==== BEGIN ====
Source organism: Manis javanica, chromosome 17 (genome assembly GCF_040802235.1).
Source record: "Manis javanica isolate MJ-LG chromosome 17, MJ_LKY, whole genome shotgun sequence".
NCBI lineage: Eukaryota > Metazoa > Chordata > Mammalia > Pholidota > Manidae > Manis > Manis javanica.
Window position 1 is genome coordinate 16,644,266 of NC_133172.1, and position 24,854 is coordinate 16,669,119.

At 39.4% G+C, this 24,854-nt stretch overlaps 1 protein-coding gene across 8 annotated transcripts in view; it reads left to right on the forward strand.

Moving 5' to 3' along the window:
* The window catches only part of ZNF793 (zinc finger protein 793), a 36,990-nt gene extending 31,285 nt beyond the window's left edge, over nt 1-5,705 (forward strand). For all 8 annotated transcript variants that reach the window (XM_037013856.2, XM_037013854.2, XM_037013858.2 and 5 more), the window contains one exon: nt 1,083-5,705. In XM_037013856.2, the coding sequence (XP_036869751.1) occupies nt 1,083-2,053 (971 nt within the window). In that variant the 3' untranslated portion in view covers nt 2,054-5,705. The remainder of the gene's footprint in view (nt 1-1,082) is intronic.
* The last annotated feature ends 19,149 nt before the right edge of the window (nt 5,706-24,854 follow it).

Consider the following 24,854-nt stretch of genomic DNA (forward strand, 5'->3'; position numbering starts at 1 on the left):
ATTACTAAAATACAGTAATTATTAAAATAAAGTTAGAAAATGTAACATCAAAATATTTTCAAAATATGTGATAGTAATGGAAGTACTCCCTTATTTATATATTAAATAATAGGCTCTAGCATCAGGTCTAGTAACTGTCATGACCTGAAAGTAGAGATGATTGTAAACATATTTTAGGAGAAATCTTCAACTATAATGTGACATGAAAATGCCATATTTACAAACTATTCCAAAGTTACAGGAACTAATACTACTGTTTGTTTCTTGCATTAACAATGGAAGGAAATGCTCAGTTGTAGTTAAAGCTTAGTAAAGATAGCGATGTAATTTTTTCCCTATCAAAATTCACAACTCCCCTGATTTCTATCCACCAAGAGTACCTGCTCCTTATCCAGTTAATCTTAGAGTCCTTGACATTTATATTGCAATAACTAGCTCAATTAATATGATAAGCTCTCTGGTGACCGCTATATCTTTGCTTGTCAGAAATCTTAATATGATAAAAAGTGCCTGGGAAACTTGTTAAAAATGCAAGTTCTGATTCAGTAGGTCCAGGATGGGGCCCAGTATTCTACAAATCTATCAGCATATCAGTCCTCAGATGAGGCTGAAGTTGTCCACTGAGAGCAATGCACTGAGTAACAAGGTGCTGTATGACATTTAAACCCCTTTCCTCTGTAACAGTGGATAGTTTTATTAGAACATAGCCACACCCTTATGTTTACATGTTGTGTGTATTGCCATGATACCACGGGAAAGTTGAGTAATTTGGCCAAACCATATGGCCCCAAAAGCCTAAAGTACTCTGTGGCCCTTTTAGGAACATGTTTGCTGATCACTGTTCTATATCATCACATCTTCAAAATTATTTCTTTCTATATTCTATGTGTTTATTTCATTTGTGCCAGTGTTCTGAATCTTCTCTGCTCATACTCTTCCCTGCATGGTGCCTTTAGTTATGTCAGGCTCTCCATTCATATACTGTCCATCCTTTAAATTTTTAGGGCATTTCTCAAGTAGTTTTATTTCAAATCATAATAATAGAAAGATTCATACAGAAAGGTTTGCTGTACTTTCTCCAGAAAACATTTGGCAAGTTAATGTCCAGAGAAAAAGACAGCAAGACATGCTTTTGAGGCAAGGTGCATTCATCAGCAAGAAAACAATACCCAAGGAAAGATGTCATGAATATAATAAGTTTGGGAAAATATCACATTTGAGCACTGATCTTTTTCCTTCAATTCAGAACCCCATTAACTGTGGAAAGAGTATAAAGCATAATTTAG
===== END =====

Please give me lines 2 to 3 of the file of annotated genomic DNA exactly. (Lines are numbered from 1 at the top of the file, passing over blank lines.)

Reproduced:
Source record: "Manis javanica isolate MJ-LG chromosome 17, MJ_LKY, whole genome shotgun sequence".
NCBI lineage: Eukaryota > Metazoa > Chordata > Mammalia > Pholidota > Manidae > Manis > Manis javanica.